Peter Hitchens – Mail on Sunday – October 23 2016
This is NOT justice – it’s a witch hunt
The Great Child Abuse Inquiry continues to devour itself, in a storm of rumour and whispers. There is some justice in this.
The whole idea that this country is waist-deep in unprosecuted abuse scandals has always been based on allegations that cannot be objectively proved. Now this industry is the target of its own methods.
The whole country has become a vast kangaroo court, in which guilty and innocent alike are accused, and in many cases we can never find the truth.
For a year, I have been fighting the case of the late Bishop George Bell, whose courage and principle I have long admired, who was suddenly accused of long-ago child abuse by a solitary complainant, 57 years after his death. No other accusers have come forward.
To begin with, his own church, aided by several newspapers, the BBC and the police, acted disgracefully as if his guilt was proven. The police even said they would have arrested him if he hadn’t been dead, an absurd and meaningless statement which persuaded many he was guilty.
Now, thanks to relentless pressure by many good people, plus me, the BBC have honourably retreated, the police have softened their line, and the Church themselves have published a booklet about Chichester Cathedral in which they admit that the charges against Bishop Bell have never been tested in any court and are just ‘plausible’, a feeble word given that the accusation, if true, would strip away his good name for ever.
It’s not enough. But it took all the running we could do just to stay in the same place, returning to the old English custom that all are presumed innocent until guilt is proven. If the Prime Minister and the Home Secretary could grasp this point, their hopeless inquiry could be shut down before it soaks up the entire national budget and we could go back to proper British justice.https://richardwsymonds.wordpress.com/2016/10/18/chichester-cathedral-september/
A former Derby clergyman and wartime code breaker has been accused of historical sex abuse against children.
Derek Buckley, a former honorary Canon of Derby Cathedral, allegedly abused two children in the late 1980s. The shock claims against Rev Buckley, who died at his home in Ashbourne in 1999 aged 82, have been raised with Derbyshire police and the Derby Diocese.
The allegations against him are forming part of a national police investigation into historical child sex abuse. Richard Scorer, a specialist abuse lawyer at legal firm Slater and Gordon, is representing the two alleged victims of Rev Buckley.
He said: “Very serious allegations have been made against the Derby Diocese. It is now important, not just for the survivors of abuse but society in general, that the independent inquiry into child sexual abuse, examines these cases and broader failings of the Anglican Church and law enforcement agencies to protect children.
A spokesman for Derby Diocese, the body which runs Church of England churches in the city, said it was aware of the allegations.
He said: “The Diocese of Derby takes safeguarding very seriously and we have been working closely with the police since we were made aware of allegations. We promise to listen in confidence to anyone who comes forward with safeguarding concerns relating to the Church.”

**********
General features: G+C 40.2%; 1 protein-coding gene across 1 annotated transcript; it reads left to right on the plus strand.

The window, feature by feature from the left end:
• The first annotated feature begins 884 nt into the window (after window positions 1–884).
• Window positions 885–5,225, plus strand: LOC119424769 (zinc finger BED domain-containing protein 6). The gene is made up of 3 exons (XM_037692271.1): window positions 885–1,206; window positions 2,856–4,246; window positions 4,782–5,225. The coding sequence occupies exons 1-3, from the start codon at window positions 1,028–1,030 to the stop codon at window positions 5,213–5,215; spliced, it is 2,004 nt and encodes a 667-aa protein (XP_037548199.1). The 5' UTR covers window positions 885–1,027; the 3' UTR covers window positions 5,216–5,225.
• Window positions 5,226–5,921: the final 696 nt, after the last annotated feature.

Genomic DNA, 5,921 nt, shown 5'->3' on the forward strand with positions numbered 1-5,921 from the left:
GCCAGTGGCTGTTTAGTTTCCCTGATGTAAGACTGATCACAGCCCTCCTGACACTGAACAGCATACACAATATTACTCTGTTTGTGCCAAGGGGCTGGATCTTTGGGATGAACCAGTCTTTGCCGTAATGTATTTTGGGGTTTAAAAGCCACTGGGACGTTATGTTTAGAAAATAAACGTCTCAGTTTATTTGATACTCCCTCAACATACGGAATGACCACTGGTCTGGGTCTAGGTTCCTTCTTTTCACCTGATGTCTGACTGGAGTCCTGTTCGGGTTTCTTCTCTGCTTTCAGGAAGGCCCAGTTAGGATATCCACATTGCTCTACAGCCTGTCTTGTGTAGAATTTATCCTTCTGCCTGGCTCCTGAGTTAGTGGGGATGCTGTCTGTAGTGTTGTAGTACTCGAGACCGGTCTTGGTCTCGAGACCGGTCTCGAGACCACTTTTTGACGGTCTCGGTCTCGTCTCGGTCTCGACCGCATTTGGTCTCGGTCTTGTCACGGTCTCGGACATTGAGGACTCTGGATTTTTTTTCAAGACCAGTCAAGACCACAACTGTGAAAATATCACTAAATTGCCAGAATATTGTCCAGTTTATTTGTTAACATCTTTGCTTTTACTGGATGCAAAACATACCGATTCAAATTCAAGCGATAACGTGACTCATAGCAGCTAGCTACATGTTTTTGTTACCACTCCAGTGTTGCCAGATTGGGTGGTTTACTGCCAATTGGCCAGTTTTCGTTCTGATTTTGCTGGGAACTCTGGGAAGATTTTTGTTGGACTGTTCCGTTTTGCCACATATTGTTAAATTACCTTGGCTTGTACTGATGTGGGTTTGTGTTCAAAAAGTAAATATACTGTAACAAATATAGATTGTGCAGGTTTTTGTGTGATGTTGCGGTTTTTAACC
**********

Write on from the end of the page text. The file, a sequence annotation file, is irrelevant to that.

Mr Scorer is representing a total of 51 alleged abuse victims giving evidence to the national Independent Inquiry into Child Sexual Abuse which is being run by Professor Alexis Jay. The inquiry is investigating whether public bodies and other non-state institutions have taken seriously their duty of care to protect children from sexual abuse.
Rev Buckley, a former pupil of Bemrose School began work as an apprentice electrical engineer at Celanese in Spondon. During the Second World War he was stationed at Bletchley Park in Buckinghamshire with the RAF and was involved in the top secret code-breaking exercise The Enigma Project.
At the age of 35 he began training for the Ministry and was ordained in 1955. He served as vicar of Church Broughton and Sutton-On-The-Hill.
He was made honorary Canon of Derby Cathedral in 1979, a title conferred on someone who has given faithful and valuable service to the church. He was made a hereditary Freeman of Derby and he retired in November 1983.
A spokesman for Derbyshire police said: “I can confirm that we had two reports against Cannon Derek Buckley of historical sexual abuse in the 1980s. As the accused is now deceased, there is no active investigation.”
Anyone with any information on historical abuse can contact the Diocese by email on email@example.com or by calling 01332 388 678.
Church accused of “grave miscarriage of justice” in Bishop Bell case
By Antony Bushfield
A former chief constable’s led a group in criticising the Church of England for committing a “grave miscarriage of justice” by labelling the former Bishop of Chichester, George Bell, a paedophile.
Lord Dear, who once led West Midlands Police, is joined by Labour MP Frank Field and Judge Alan Pardoe QC in a letter calling for a proper investigation.
They claim the Church did not interview key people before branding Bishop Bell a sex abuser.
In October 2015 the Church of England released a statement apologising to a woman who claimed she was abused by the respected Bishop Bell in the late 1940s and early 1950s.